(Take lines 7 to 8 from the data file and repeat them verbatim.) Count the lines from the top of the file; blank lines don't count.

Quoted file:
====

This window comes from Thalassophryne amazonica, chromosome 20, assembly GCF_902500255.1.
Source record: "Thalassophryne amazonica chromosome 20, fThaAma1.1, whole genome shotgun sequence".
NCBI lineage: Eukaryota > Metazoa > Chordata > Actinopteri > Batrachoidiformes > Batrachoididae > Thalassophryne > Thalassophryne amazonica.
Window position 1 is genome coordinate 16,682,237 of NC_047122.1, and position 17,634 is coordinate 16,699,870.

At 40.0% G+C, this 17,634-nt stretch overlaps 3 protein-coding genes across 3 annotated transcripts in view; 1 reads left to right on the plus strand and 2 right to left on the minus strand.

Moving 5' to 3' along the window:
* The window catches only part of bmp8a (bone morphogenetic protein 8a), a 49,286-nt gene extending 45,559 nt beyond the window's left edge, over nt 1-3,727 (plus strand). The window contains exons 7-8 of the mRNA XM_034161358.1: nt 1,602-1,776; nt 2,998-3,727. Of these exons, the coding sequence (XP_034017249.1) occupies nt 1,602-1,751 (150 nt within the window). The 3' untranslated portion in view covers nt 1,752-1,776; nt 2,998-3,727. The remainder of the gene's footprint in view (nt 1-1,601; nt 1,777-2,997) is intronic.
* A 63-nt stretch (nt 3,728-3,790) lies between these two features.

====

* The window catches only part of bmp8a (bone morphogenetic protein 8a), a 49,286-nt gene extending 45,559 nt beyond the window's left edge, over nt 1-3,727 (plus strand). The window contains exons 7-8 of the mRNA XM_034161358.1: nt 1,602-1,776; nt 2,998-3,727. Of these exons, the coding sequence (XP_034017249.1) occupies nt 1,602-1,751 (150 nt within the window). The 3' untranslated portion in view covers nt 1,752-1,776; nt 2,998-3,727. The remainder of the gene's footprint in view (nt 1-1,601; nt 1,777-2,997) is intronic.
* A 63-nt stretch (nt 3,728-3,790) lies between these two features.